Health

Boris Johnson insists four-week lockdown will have ‘real impact' on spread of Covid-19


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oris Johnson has insisted that England’s four-week lockdown will have a “real impact” in the fight against coronavirus.

Addressing a Downing Street press briefing, the Prime Minister acknowledged that many people “anxious, weary and fed up”, but that the new measures were strictly time limited.

However, he promised that this lockdown was not a repeat of the last one.

He said the rules would end on December 2, but after that the country would return to the tiered approach.

“This is not a repeat of the spring,” he said.

“The advice I have received suggests that four weeks is enough for these measures to make a real impact,” he said.

“These rules will expire and on December 2 we plan to move back to a tiered approach. There is light at the end of the tunnel.

“These are difficult times. While it pains me to have to ask once again once again for so many to give up so much, I know we can get through this.”

( Getty Images )

The Prime Minister was also forced to defend the data used by his advisors to justify the lockdown, following criticism from the UK’s statistics watchdog.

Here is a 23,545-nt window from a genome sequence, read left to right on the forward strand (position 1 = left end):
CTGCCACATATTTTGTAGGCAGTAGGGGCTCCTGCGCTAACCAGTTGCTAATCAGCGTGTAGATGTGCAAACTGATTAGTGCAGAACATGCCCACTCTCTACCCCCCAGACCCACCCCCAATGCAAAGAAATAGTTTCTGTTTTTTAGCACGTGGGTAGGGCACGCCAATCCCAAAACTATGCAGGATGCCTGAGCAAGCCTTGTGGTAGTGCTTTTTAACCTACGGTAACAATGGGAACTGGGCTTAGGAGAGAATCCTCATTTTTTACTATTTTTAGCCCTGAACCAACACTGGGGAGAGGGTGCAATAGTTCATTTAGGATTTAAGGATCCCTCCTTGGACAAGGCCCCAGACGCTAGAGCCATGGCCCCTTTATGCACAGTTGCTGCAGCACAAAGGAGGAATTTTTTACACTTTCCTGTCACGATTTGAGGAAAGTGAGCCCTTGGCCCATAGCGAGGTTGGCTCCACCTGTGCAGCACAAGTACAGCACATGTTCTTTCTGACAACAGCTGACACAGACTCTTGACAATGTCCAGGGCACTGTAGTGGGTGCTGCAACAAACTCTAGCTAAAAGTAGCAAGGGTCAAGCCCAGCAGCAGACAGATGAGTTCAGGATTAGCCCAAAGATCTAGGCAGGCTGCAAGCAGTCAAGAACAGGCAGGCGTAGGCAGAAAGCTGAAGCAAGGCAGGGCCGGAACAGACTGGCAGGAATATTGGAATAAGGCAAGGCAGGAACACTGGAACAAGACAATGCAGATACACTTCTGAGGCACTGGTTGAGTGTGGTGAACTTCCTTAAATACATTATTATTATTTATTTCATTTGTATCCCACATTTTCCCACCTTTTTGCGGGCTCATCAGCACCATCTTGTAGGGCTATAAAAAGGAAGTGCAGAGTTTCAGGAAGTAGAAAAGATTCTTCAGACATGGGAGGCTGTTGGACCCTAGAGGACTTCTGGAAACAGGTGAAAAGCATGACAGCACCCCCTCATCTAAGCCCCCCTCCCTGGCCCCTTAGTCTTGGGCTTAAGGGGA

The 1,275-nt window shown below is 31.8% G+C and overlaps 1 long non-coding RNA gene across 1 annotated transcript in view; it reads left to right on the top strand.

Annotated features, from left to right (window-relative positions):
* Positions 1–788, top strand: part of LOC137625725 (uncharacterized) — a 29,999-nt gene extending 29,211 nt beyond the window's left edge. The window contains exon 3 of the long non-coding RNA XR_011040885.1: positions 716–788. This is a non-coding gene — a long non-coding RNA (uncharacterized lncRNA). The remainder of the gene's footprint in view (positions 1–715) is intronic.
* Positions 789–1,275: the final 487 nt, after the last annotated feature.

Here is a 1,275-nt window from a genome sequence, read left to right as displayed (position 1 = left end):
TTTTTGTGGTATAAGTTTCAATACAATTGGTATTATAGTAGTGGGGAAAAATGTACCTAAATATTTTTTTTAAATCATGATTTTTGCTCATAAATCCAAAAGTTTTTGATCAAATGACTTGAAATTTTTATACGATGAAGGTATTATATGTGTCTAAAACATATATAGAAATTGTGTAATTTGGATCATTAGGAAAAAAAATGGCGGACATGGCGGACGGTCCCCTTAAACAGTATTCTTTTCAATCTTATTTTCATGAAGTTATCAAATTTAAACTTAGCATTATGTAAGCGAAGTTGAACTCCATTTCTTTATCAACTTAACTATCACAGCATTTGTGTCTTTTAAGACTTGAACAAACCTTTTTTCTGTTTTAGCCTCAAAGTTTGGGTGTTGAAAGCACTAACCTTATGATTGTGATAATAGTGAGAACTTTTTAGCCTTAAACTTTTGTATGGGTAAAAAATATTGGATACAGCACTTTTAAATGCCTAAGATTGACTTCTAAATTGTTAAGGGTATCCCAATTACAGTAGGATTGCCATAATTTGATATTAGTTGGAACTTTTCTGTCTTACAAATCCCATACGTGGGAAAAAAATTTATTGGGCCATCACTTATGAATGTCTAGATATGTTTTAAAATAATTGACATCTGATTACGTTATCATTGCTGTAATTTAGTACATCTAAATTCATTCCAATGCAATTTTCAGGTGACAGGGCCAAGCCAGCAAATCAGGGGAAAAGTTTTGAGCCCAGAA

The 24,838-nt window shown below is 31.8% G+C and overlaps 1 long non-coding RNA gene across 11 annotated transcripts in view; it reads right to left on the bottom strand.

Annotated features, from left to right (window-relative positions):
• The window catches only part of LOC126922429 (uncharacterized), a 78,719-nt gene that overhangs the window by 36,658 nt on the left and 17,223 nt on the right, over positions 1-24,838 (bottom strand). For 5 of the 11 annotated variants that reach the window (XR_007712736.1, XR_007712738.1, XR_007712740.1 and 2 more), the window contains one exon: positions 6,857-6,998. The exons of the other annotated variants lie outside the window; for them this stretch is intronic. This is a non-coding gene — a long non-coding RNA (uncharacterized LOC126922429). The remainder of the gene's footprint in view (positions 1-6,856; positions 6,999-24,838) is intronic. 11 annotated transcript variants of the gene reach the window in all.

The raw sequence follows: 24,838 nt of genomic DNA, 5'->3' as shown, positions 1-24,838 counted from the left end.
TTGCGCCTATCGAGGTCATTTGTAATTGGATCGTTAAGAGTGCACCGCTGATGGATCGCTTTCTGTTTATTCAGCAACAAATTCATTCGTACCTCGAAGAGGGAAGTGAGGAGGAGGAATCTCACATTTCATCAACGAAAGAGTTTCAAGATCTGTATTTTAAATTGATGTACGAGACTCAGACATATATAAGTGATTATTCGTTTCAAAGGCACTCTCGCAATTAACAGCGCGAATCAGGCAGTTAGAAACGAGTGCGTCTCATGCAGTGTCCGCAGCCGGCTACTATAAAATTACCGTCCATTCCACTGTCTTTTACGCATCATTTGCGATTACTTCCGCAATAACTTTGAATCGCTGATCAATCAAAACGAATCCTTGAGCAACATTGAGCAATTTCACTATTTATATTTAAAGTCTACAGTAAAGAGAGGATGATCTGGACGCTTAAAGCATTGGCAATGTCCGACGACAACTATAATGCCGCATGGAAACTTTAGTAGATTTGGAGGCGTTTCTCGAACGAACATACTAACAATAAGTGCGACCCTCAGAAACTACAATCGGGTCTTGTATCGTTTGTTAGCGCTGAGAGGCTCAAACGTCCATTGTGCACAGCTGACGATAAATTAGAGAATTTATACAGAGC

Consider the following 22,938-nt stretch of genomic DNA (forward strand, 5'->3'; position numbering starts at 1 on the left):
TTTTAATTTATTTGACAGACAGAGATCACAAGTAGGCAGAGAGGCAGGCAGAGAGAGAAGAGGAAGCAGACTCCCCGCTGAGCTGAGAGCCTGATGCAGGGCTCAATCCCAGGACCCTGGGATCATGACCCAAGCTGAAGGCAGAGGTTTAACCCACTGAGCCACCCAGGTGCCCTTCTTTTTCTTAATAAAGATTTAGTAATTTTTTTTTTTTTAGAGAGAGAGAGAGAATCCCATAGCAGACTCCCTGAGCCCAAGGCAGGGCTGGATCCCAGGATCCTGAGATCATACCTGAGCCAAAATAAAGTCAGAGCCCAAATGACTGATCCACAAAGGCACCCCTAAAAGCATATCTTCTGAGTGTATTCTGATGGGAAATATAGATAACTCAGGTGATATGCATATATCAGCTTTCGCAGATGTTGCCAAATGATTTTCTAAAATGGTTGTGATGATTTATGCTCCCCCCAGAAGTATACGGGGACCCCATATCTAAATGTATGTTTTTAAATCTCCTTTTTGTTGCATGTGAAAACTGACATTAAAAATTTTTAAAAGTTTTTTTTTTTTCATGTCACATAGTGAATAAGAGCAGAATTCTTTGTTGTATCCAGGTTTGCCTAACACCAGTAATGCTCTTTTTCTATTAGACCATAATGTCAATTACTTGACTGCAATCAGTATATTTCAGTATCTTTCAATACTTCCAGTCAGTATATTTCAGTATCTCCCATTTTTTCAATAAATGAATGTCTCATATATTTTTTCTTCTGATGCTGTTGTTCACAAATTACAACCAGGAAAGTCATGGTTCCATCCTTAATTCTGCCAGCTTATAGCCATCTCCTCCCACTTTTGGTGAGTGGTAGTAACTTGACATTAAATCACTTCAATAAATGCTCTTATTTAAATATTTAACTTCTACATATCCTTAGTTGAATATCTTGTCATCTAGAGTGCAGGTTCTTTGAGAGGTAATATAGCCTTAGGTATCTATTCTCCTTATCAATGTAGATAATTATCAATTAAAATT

He told the Downing Street press conference: “We try to make things as as clear as we as we possibly can.”

Mr Johnson acknowledged that the “projections vary widely” and there was also a “political judgment” to be made, taking into account the economic consequences.

“It’s very, very tough to make exactly the right call,” he said.

Mr Johnson said some of the facts were “irrefutable”, such as the number of deaths and people in hospital.

“I can’t quarrel with those data, we have to act on those data and collectively, that’s what we’re going to do,” he said.

( Getty Images )

Chief Executive of NHS England Sir Simon Stevens also attended the press conference.

He said that around 30,000 staff in the health service were either off with coronavirus or having to self-isolate, and “that has an impact”. 

He added that that figure underlined the need to control the spread of coronavirus in order to protect the care that could be offered in the NHS

He said:  “Our success in controlling community transmission of coronavirus also is a force multiplier, to what the NHS itself can then provide in the way of care.”



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